The Chinese comet observation in AD 773 January

Jesse Chapman, Mark Csikszentmihalyi (U Berkeley), Ralph Neuhaeuser (U Jena)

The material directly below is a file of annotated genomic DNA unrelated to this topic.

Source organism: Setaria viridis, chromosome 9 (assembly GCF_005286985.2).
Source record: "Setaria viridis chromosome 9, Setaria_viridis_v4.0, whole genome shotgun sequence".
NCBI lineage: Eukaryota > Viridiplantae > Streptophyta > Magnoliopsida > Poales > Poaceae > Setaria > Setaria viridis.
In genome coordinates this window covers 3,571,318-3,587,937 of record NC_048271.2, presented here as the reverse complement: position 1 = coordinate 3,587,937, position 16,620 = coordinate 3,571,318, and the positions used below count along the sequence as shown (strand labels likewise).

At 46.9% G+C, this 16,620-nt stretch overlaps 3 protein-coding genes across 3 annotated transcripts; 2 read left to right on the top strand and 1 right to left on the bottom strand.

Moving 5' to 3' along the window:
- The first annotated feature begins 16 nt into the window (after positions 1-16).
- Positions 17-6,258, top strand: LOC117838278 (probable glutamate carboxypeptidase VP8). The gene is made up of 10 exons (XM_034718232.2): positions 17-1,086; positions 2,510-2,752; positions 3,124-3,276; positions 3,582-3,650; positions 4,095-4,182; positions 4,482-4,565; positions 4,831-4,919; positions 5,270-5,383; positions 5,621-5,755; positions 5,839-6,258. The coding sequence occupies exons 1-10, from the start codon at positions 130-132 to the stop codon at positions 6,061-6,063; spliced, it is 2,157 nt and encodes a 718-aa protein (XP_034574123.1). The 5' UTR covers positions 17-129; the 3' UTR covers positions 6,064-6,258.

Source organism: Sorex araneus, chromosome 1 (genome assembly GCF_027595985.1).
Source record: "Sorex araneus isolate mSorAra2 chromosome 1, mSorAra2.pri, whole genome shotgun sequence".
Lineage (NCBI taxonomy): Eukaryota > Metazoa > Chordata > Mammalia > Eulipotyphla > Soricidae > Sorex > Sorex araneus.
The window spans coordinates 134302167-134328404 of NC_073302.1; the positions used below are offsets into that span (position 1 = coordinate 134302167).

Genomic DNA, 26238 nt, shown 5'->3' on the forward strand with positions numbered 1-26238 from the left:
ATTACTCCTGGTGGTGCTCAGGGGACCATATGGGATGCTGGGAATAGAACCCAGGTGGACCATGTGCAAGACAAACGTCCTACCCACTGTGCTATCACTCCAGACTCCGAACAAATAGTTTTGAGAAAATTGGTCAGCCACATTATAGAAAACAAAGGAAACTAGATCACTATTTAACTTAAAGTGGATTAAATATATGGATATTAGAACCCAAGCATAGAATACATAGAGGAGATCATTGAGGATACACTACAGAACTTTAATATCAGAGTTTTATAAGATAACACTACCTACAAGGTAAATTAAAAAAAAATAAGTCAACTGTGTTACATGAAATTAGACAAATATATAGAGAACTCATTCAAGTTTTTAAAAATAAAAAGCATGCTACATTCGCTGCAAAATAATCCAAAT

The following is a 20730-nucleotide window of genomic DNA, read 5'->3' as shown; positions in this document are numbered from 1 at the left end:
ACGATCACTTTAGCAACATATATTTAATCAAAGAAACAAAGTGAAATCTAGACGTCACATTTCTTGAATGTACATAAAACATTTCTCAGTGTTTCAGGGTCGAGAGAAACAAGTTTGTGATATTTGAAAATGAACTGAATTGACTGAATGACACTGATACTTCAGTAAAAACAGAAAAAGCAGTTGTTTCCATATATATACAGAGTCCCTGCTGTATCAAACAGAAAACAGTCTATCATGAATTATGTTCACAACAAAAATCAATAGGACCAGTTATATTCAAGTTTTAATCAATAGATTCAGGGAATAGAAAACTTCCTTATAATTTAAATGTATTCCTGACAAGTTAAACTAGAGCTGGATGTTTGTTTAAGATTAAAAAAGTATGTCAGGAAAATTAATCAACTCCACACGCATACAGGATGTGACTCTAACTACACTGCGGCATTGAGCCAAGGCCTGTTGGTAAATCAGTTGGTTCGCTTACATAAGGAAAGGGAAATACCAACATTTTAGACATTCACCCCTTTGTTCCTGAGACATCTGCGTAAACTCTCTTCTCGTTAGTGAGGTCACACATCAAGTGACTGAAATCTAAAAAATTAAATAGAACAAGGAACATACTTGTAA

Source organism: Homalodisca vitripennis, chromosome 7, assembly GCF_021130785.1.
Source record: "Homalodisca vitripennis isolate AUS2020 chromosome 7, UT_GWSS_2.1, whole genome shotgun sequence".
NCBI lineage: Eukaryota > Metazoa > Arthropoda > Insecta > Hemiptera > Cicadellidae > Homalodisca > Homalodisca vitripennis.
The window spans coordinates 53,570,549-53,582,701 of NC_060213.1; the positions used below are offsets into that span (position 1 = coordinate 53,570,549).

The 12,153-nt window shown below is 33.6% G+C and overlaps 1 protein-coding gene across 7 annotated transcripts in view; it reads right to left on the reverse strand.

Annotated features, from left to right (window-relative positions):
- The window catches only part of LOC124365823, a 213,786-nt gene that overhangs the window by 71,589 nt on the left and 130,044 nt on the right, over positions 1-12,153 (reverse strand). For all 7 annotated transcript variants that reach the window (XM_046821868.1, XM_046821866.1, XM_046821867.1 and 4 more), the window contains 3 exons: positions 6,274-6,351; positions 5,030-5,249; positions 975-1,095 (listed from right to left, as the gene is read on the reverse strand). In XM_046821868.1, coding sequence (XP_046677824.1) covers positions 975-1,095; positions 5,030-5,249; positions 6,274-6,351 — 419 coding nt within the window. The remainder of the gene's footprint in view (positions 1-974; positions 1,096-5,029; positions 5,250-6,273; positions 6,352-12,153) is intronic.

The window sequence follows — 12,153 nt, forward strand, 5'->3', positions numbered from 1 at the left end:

The strong 14C increase in the year AD 774/5 detected in one German and two Japanese trees was recently suggested to have been caused by an impact of a comet onto Earth and a deposition of large amounts of 14C into the atmosphere (Liu et al. 2014). The authors supported their claim using a report of a historic Chinese observation of a comet ostensibly colliding with Earth’s atmosphere in AD 773 January. We show here that the Chinese text presented by those authors is not an original historic text, but that it is comprised of several different sources. Moreover, the translation presented in Liu et al. is misleading and inaccurate. We give the exact Chinese wordings and our English translations. According to the original sources, the Chinese observed a comet in mid January 773, but they report neither a collision nor a large coma, just a long tail. Also, there is no report in any of the source texts about “dust rain in the daytime” as claimed by Liu et al. (2014), but simply a normal dust storm. Ho (1962) reports sightings of this comet in China on AD 773 Jan 15 and/or 17 and in Japan on AD 773 Jan 20 (Ho 1962). At the relevant historic time, the Chinese held that comets were produced within the Earth’s atmosphere, so that it would have been impossible for them to report a “collision” of a comet with Earth’s atmosphere. The translation and conclusions made by Liu et al. (2014) are not supported by the historical record. Therefore, postulating a sudden increase in 14C in corals off the Chinese coast precisely in mid January 773 (Liu et al. 2014) is not justified given just the 230Th dating for AD 783 \pm 14.